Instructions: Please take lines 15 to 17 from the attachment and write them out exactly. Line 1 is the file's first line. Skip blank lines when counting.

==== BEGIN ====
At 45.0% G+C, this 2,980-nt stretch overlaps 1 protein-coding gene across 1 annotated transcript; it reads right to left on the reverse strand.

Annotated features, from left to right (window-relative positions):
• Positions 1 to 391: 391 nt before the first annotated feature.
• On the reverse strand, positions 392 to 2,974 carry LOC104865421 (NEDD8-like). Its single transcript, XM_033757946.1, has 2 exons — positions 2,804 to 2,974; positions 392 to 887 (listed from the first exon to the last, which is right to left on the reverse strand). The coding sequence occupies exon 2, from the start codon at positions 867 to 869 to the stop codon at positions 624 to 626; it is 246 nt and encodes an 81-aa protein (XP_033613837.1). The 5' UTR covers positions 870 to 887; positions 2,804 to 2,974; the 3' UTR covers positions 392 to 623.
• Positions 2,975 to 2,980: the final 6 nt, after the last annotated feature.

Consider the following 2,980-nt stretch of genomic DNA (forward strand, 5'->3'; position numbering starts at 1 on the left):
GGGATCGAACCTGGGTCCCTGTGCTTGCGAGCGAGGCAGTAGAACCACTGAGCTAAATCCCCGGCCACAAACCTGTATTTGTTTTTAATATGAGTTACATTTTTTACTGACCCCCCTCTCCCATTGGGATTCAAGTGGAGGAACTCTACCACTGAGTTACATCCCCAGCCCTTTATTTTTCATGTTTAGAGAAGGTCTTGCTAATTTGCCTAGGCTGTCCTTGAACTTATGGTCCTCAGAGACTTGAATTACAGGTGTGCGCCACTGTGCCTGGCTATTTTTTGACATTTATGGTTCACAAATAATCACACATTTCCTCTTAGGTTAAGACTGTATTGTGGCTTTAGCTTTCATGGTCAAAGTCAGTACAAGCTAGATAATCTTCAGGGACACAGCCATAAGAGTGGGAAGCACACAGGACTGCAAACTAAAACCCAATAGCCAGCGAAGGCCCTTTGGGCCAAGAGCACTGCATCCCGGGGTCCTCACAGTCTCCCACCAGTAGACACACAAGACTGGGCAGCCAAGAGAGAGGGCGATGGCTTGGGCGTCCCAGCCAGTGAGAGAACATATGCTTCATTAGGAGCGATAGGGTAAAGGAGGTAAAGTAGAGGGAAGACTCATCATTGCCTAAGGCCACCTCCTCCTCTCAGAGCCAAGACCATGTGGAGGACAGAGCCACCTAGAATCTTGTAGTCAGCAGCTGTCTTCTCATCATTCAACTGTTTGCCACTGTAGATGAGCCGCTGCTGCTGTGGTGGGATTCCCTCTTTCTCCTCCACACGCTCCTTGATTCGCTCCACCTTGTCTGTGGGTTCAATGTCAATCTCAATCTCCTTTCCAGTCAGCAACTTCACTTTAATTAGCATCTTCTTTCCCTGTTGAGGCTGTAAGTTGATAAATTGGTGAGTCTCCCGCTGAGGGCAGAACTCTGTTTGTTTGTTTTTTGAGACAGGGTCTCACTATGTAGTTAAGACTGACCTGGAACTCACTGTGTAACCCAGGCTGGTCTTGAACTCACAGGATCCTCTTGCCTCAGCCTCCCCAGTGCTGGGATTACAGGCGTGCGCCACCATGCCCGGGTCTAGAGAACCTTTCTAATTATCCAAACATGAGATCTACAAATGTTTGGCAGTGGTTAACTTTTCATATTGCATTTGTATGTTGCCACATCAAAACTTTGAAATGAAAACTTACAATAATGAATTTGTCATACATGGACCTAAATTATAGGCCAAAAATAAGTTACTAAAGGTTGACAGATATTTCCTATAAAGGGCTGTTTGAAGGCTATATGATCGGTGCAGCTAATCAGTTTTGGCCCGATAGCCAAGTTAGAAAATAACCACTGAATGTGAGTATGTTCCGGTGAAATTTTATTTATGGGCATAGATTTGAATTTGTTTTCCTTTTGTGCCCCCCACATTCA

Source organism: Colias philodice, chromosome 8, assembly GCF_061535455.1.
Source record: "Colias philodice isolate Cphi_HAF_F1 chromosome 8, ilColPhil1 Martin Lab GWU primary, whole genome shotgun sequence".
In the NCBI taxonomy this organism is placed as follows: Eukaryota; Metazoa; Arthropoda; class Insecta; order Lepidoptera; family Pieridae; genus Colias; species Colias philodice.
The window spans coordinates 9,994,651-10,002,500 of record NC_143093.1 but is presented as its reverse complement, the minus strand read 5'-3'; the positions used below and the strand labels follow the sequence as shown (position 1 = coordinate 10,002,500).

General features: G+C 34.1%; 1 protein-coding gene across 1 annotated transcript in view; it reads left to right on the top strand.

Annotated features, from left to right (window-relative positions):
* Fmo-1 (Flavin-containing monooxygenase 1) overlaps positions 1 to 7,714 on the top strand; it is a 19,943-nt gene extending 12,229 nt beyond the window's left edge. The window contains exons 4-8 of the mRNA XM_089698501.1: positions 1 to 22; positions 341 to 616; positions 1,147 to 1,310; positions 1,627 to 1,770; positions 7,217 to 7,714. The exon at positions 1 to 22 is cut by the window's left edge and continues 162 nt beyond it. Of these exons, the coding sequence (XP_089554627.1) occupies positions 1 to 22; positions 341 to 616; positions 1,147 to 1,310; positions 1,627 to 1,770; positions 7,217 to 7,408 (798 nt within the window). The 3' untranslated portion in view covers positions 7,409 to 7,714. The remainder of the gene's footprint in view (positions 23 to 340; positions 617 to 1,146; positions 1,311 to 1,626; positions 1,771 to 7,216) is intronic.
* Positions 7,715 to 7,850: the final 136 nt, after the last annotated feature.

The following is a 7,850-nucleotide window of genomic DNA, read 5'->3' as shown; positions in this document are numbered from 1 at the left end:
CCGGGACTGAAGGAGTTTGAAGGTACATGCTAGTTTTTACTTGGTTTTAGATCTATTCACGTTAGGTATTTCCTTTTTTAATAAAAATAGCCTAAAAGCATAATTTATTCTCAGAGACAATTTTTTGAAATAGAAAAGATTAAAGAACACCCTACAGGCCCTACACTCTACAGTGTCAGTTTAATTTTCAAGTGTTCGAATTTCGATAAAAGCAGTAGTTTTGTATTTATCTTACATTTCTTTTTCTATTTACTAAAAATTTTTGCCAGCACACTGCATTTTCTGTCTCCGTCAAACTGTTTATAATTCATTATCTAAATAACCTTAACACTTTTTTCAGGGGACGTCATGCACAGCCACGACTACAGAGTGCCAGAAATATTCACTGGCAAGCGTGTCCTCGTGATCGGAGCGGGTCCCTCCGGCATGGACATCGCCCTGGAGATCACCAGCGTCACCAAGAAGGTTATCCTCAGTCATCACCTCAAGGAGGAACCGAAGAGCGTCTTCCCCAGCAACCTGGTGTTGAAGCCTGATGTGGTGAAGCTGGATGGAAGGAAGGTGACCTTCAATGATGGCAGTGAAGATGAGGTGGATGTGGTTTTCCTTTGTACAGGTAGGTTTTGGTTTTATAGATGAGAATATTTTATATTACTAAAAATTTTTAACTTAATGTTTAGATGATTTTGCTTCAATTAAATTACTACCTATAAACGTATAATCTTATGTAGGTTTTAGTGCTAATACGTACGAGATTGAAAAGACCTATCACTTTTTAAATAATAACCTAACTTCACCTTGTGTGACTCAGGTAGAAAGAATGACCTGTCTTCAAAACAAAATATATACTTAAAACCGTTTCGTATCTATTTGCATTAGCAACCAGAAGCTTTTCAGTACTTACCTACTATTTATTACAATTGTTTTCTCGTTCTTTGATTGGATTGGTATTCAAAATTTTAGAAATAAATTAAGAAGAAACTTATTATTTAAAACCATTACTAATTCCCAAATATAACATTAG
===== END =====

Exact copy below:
* Positions 7,715 to 7,850: the final 136 nt, after the last annotated feature.

The following is a 7,850-nucleotide window of genomic DNA, read 5'->3' as shown; positions in this document are numbered from 1 at the left end:
CCGGGACTGAAGGAGTTTGAAGGTACATGCTAGTTTTTACTTGGTTTTAGATCTATTCACGTTAGGTATTTCCTTTTTTAATAAAAATAGCCTAAAAGCATAATTTATTCTCAGAGACAATTTTTTGAAATAGAAAAGATTAAAGAACACCCTACAGGCCCTACACTCTACAGTGTCAGTTTAATTTTCAAGTGTTCGAATTTCGATAAAAGCAGTAGTTTTGTATTTATCTTACATTTCTTTTTCTATTTACTAAAAATTTTTGCCAGCACACTGCATTTTCTGTCTCCGTCAAACTGTTTATAATTCATTATCTAAATAACCTTAACACTTTTTTCAGGGGACGTCATGCACAGCCACGACTACAGAGTGCCAGAAATATTCACTGGCAAGCGTGTCCTCGTGATCGGAGCGGGTCCCTCCGGCATGGACATCGCCCTGGAGATCACCAGCGTCACCAAGAAGGTTATCCTCAGTCATCACCTCAAGGAGGAACCGAAGAGCGTCTTCCCCAGCAACCTGGTGTTGAAGCCTGATGTGGTGAAGCTGGATGGAAGGAAGGTGACCTTCAATGATGGCAGTGAAGATGAGGTGGATGTGGTTTTCCTTTGTACAGGTAGGTTTTGGTTTTATAGATGAGAATATTTTATATTACTAAAAATTTTTAACTTAATGTTTAGATGATTTTGCTTCAATTAAATTACTACCTATAAACGTATAATCTTATGTAGGTTTTAGTGCTAATACGTACGAGATTGAAAAGACCTATCACTTTTTAAATAATAACCTAACTTCACCTTGTGTGACTCAGGTAGAAAGAATGACCTGTCTTCAAAACAAAATATATACTTAAAACCGTTTCGTATCTATTTGCATTAGCAACCAGAAGCTTTTCAGTACTTACCTACTATTTATTACAATTGTTTTCTCGTTCTTTGATTGGATTGGTATTCAAAATTTTAGAAATAAATTAAGAAGAAACTTATTATTTAAAACCATTACTAATTCCCAAATATAACATTAG